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Romance with wind energy causes damage  

Credit:  Casper Star-Tribune | January 19, 2014 | trib.com ~~

In the letters to the editor section of the Casper Star-Tribune dated Jan. 11 there is an interesting letter titled “In defense of wind power.” This letter is written by gentlemen representing the American Wind Energy Association Headquarters in Washington, DC.

There are a number of items they bring to our attention that might be questioned. On environmental issues, how you picture environmental impact is important? My picture is that wind-powered electric wind farms of the magnitude of the Chokecherry-Sierra Madre, to be the biggest in the U.S., will devastate many square miles of natural wildlife habitat.

This is the home of birds and other wildlife that have adapted to Wyoming’s uncluttered high plains. No other energy producing facility duplicates this massive disturbance of our natural environment.

It is true that all of man-made structures kill birds. The difference is that wind generating towers consistently kill birds and bats by the moving blades that operate 24 hours every day of the year. During the summer months the towers are located in the area where song bird species nest and are a threat. The figure of 2 percent (which is suspect) does not give the wind energy people the license to kill.

Concerning backup power, contrary to the authors’ position of predicting weather patterns and taking steps to shift wind-generated electricity on the nation’s grid does not work as smoothly as designed. If we would go to Denmark, Germany, or Great Britain, countries that have been in the business for many years, it would prove my point on this subject.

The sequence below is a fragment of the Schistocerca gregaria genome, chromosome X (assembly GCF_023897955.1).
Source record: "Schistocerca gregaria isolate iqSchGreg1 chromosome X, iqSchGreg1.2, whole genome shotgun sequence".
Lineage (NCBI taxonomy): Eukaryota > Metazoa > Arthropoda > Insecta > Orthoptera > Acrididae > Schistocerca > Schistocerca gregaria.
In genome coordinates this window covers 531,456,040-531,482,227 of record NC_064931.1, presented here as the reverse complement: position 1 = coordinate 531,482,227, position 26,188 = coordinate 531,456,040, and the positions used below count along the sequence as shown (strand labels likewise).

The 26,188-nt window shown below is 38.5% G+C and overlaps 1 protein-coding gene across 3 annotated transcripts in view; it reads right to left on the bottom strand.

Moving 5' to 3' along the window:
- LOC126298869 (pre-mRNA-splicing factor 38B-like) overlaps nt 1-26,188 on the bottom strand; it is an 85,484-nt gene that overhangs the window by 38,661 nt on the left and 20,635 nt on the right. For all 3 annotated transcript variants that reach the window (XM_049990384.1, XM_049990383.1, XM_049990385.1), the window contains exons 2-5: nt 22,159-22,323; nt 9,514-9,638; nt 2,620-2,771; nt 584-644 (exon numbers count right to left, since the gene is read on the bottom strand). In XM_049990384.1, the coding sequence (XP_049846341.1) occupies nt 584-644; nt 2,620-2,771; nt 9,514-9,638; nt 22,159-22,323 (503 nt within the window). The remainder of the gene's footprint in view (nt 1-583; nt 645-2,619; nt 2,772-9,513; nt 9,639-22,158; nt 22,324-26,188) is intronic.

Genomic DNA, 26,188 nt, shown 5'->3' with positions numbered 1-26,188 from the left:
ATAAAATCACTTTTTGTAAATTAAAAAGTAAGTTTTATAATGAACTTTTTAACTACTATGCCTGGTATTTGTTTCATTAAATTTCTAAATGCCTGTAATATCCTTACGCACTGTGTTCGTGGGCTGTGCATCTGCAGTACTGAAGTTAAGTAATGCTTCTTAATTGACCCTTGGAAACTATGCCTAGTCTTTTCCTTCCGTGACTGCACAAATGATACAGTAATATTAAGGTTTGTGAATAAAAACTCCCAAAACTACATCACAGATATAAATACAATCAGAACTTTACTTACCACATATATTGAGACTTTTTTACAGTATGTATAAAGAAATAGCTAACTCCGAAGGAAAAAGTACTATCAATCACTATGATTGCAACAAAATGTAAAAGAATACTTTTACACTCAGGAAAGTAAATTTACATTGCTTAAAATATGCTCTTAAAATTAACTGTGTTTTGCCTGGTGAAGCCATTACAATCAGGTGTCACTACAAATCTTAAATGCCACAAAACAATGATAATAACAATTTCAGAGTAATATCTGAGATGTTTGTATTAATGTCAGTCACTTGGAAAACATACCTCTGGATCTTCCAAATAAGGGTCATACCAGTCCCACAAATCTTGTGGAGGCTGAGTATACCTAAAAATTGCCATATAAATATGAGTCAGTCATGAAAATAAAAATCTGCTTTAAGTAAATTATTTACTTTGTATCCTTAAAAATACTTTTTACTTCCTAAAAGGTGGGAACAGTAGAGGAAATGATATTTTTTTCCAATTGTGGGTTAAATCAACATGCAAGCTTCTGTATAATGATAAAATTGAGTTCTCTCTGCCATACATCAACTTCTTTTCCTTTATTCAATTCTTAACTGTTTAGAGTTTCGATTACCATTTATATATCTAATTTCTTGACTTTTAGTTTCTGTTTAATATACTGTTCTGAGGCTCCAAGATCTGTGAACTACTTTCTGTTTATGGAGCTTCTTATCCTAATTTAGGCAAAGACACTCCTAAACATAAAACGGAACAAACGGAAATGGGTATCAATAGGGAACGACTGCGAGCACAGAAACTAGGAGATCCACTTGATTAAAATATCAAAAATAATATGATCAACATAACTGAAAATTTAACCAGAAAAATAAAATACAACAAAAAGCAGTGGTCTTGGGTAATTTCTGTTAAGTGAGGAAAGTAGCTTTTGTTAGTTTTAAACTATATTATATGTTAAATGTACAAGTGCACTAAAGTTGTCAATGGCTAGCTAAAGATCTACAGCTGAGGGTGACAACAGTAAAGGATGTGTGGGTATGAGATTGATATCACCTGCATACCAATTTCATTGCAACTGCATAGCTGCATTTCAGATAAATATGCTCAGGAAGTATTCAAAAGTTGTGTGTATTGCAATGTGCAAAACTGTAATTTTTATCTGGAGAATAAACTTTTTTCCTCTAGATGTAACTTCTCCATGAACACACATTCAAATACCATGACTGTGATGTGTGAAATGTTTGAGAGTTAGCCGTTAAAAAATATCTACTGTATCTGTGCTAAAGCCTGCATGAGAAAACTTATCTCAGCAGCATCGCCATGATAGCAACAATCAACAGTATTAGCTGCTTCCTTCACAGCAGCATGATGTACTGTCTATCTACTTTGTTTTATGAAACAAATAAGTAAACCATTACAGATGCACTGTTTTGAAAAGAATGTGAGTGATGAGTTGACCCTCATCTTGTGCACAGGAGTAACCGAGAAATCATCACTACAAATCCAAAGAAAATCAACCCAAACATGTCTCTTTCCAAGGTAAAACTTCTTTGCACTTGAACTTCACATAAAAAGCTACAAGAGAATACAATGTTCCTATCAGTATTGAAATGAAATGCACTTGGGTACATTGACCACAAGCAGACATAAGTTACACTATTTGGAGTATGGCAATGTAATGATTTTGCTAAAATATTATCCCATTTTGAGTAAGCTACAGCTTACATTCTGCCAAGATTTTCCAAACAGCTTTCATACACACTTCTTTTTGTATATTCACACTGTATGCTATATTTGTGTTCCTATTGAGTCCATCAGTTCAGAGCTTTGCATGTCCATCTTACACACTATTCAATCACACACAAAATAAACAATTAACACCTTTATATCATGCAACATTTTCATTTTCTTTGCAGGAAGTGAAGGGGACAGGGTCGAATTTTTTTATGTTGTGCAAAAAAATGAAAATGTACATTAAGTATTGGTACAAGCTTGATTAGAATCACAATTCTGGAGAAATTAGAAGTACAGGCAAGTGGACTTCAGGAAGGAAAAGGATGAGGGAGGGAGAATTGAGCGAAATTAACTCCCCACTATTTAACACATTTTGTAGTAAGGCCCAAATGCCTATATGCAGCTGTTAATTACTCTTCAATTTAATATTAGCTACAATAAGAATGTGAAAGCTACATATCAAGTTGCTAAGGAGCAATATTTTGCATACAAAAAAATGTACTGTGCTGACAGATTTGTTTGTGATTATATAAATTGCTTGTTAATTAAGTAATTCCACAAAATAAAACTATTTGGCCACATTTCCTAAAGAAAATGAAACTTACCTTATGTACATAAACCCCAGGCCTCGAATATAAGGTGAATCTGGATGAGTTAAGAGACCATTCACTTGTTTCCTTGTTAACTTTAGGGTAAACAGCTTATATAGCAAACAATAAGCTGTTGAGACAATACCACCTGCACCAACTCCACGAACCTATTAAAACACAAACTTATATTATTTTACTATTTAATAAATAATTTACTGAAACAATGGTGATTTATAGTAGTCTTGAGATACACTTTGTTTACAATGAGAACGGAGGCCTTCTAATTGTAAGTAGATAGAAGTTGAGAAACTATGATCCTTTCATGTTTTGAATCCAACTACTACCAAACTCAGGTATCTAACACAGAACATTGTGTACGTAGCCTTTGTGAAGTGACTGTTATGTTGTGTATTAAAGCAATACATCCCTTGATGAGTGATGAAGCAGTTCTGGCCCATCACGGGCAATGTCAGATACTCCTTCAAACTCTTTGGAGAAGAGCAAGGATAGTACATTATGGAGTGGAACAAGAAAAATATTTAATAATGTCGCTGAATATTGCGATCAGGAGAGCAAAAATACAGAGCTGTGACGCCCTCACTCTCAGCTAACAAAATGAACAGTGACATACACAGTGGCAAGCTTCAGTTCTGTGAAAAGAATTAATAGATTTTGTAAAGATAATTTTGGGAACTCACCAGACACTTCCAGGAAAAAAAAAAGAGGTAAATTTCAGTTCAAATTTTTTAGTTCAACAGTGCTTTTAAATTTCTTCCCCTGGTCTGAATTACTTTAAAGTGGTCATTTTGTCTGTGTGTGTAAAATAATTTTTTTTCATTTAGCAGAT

Some time in the future our romance with wind-powered electricity will change. Let’s hope that damage being done will be corrected.


Source:  Casper Star-Tribune | January 19, 2014 | trib.com

This article is the work of the source indicated. Any opinions expressed in it are not necessarily those of National Wind Watch.

The copyright of this article resides with the author or publisher indicated. As part of its noncommercial effort to present the environmental, social, scientific, and economic issues of large-scale wind power development to a global audience seeking such information, National Wind Watch endeavors to observe “fair use” as provided for in section 107 of U.S. Copyright Law and similar “fair dealing” provisions of the copyright laws of other nations. Send requests to excerpt, general inquiries, and comments via e-mail.

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